Voting has begun as Israel’s ruling Kadima party chooses a successor to Prime Minister Ehud Olmert.
And the contenders to replace scandal hit Olmert were making one final push to ensure supporters turn out in force.
Foreign Minister Tzipi Livni, was up early to cast her vote. She remains favourite according to the latest polls with forty seven percent. Nearly twice the support of her main rival Shaul Mofaz.
The former general and transport minister has talked hard on Iran, forging a reputation for being to the right on security.
Despite Livni’s lead in the polls, both sets of supporters remained cautious of victory.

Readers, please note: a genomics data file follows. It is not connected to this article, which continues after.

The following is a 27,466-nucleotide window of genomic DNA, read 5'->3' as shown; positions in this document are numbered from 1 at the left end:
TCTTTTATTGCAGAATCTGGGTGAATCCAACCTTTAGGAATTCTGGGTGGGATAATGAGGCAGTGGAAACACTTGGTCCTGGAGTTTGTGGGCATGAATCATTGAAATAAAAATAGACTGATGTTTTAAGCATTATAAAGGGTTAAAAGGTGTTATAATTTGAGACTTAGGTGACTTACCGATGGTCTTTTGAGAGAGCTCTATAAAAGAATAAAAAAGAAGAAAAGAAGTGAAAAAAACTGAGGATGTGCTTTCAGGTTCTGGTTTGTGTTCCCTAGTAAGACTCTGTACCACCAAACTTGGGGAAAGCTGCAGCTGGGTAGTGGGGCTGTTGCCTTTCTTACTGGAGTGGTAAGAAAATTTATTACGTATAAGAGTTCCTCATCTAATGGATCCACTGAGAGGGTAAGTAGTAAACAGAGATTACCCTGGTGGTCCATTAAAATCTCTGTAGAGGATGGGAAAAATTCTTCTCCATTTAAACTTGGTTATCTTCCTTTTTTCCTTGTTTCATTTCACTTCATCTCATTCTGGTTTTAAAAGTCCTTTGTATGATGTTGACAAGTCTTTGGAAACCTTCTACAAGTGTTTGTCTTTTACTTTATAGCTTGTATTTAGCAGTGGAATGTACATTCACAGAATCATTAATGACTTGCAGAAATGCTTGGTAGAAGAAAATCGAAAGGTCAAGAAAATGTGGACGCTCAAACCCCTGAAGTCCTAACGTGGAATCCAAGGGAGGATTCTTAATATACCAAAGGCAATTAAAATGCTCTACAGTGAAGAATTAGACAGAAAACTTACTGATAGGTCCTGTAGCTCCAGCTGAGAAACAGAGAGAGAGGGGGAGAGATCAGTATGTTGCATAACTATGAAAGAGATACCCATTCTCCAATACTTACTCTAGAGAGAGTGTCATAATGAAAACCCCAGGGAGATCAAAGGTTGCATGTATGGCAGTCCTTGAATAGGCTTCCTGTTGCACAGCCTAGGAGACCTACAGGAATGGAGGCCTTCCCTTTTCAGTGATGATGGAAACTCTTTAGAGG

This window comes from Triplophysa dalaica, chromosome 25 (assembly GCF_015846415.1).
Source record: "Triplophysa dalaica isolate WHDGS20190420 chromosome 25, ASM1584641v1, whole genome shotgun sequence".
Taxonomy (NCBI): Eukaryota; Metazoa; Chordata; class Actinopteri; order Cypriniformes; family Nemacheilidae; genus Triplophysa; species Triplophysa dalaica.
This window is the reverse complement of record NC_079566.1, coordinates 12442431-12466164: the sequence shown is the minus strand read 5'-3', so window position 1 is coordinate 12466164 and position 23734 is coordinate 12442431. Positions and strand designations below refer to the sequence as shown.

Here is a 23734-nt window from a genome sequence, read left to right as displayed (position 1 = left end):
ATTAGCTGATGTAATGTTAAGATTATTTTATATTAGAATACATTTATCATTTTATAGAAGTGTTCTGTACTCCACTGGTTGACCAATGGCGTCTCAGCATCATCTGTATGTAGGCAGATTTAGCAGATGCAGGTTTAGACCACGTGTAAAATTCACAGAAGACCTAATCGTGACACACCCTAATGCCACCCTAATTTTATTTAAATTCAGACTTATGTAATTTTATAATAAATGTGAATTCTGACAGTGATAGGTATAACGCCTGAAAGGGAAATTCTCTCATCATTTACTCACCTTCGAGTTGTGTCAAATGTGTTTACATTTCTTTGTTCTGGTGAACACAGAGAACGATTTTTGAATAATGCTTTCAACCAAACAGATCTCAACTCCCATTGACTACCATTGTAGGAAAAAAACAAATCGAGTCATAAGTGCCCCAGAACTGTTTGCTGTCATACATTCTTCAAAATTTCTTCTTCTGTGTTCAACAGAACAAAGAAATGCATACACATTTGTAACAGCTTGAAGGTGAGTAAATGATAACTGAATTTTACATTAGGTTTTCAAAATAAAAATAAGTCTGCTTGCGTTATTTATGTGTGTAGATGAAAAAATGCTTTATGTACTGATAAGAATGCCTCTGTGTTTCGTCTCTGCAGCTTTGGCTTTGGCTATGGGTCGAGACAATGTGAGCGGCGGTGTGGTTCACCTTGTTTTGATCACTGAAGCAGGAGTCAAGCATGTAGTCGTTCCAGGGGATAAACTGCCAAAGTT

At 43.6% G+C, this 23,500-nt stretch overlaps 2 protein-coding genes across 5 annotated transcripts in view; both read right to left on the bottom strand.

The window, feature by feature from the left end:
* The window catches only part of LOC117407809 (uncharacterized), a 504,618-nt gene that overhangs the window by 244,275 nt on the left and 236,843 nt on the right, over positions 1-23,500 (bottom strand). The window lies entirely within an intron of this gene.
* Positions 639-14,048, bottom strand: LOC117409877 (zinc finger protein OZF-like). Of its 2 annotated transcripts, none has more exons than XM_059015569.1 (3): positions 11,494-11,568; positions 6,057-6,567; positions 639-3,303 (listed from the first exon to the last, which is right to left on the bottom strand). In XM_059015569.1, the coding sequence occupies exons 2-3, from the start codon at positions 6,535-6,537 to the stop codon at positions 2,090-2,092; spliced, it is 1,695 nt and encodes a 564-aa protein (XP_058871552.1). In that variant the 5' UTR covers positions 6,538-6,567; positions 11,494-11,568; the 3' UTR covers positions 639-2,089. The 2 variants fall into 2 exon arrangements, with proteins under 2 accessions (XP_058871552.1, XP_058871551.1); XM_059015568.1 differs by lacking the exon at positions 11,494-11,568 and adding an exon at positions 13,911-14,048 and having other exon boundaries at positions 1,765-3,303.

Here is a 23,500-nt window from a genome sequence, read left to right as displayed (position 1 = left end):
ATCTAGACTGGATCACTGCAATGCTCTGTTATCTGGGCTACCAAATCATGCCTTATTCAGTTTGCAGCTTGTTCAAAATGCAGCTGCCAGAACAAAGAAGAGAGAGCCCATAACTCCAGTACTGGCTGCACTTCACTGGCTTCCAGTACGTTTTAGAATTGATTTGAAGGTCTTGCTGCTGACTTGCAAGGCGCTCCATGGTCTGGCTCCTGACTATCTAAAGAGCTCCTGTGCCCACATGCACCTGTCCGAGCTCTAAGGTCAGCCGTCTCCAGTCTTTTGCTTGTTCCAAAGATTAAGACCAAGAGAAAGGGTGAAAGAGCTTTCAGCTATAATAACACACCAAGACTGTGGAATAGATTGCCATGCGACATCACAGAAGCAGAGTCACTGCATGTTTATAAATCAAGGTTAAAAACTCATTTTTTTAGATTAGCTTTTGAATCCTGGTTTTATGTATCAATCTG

Whoever becomes Kadima’s new leader faces a tough task. Formed three years ago by former Prime Minister Ariel Sharon, Kadima only commands a quarter of parliament. A national election could follow, with polls pointing to big gains for the opposition Likud party.
Around 70,000 members of the governing Kadima party are eligible to vote in the leadership contest. To win, the future leader must get more than 40 percent of the ballot to avoid a run off.
Notoriously difficult to predict, a high turn out is expected to favour Livni.